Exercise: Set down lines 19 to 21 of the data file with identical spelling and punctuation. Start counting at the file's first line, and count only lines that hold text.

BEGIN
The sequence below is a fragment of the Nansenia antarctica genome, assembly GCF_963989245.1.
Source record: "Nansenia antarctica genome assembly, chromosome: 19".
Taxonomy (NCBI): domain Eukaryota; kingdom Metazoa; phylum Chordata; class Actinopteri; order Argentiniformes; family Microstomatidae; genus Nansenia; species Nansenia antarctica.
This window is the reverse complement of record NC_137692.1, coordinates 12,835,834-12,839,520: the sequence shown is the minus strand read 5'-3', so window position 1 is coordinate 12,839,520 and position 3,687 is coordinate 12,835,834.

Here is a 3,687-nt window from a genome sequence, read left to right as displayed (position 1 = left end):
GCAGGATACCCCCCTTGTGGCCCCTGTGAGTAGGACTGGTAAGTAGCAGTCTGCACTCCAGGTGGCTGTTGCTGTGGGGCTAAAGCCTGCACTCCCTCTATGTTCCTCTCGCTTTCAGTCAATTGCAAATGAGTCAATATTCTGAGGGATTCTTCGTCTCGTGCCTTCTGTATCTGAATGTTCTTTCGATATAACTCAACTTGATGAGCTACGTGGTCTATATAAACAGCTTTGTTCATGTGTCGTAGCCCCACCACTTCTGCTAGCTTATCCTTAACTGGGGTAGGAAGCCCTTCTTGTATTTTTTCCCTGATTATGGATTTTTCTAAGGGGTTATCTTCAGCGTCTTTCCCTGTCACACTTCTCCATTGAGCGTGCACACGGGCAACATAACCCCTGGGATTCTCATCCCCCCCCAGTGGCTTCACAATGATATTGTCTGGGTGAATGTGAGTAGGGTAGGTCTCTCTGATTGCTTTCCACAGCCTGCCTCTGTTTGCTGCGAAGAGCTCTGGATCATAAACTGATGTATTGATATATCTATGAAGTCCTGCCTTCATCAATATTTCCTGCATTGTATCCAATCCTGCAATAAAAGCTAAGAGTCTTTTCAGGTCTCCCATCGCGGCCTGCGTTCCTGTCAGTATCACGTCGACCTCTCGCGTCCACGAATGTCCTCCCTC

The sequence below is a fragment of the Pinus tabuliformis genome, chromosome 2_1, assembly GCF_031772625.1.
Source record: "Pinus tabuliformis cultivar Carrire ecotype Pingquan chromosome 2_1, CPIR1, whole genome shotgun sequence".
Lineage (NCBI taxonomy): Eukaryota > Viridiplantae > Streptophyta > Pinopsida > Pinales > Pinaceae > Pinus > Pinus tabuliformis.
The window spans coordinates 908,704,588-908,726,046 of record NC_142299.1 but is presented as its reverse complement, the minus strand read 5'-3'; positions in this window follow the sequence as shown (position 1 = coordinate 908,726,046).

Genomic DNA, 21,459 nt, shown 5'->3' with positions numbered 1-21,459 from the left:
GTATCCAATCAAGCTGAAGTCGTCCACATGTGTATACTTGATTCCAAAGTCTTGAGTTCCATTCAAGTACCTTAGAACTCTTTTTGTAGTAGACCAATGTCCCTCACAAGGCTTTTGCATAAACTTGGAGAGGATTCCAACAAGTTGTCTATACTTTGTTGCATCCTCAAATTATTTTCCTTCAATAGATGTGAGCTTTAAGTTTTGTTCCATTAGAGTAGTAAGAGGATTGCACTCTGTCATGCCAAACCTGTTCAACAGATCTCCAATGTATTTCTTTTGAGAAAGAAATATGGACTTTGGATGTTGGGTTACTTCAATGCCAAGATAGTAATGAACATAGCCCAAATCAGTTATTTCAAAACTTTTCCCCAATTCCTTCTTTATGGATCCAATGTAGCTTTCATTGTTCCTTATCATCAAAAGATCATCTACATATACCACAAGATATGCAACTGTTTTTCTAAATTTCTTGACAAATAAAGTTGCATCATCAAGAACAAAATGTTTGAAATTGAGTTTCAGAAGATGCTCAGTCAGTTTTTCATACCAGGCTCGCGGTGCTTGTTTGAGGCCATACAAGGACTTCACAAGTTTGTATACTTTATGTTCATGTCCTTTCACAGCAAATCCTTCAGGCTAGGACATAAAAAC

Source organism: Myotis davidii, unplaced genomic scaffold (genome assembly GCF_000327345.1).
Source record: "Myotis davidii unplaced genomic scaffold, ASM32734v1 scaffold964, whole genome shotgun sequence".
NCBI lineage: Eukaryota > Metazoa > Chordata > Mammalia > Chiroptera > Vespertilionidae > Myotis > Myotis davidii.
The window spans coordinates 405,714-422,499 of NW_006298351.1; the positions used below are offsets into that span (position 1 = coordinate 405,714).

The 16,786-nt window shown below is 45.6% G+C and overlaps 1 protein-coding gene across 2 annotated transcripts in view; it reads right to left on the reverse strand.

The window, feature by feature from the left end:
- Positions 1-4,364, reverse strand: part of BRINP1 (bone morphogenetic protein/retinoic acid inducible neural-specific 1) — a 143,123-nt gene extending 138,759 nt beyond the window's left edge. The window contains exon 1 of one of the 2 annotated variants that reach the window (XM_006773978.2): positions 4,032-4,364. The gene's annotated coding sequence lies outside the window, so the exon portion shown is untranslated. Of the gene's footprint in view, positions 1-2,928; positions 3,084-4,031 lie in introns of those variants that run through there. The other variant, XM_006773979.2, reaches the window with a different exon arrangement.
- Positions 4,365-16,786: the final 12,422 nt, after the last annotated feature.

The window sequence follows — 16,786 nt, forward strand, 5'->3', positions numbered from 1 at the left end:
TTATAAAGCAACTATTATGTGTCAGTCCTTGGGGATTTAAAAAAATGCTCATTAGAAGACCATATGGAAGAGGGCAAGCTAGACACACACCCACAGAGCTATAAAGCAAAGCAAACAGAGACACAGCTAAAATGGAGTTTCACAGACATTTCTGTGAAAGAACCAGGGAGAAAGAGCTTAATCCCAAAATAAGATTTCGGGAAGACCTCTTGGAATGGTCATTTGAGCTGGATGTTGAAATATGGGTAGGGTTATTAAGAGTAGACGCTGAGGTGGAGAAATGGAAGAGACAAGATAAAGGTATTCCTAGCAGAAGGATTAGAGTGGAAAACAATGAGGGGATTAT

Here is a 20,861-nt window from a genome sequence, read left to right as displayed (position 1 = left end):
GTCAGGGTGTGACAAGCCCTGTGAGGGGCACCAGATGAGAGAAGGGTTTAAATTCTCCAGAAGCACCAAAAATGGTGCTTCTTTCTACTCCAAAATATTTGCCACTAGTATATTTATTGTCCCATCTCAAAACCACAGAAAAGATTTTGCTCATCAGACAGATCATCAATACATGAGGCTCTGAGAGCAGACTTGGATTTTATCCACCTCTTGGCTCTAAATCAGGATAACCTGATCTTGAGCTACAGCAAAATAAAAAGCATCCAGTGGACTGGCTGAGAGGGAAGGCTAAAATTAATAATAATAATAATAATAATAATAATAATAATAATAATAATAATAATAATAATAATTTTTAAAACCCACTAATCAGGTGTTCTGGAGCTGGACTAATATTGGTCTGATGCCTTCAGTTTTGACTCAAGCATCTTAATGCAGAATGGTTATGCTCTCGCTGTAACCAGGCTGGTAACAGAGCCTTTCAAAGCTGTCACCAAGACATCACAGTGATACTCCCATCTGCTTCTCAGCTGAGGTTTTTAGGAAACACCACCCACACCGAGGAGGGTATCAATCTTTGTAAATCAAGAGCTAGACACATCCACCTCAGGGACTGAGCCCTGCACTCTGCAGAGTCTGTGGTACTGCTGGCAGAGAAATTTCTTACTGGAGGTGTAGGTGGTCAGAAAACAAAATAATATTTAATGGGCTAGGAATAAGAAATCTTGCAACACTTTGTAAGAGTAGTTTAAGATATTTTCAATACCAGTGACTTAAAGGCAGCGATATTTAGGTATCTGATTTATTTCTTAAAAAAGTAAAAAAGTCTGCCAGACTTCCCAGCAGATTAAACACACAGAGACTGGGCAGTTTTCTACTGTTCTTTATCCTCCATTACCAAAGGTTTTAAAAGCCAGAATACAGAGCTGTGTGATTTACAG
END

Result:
- Positions 1-4,364, reverse strand: part of BRINP1 (bone morphogenetic protein/retinoic acid inducible neural-specific 1) — a 143,123-nt gene extending 138,759 nt beyond the window's left edge. The window contains exon 1 of one of the 2 annotated variants that reach the window (XM_006773978.2): positions 4,032-4,364. The gene's annotated coding sequence lies outside the window, so the exon portion shown is untranslated. Of the gene's footprint in view, positions 1-2,928; positions 3,084-4,031 lie in introns of those variants that run through there. The other variant, XM_006773979.2, reaches the window with a different exon arrangement.
- Positions 4,365-16,786: the final 12,422 nt, after the last annotated feature.

The window sequence follows — 16,786 nt, forward strand, 5'->3', positions numbered from 1 at the left end: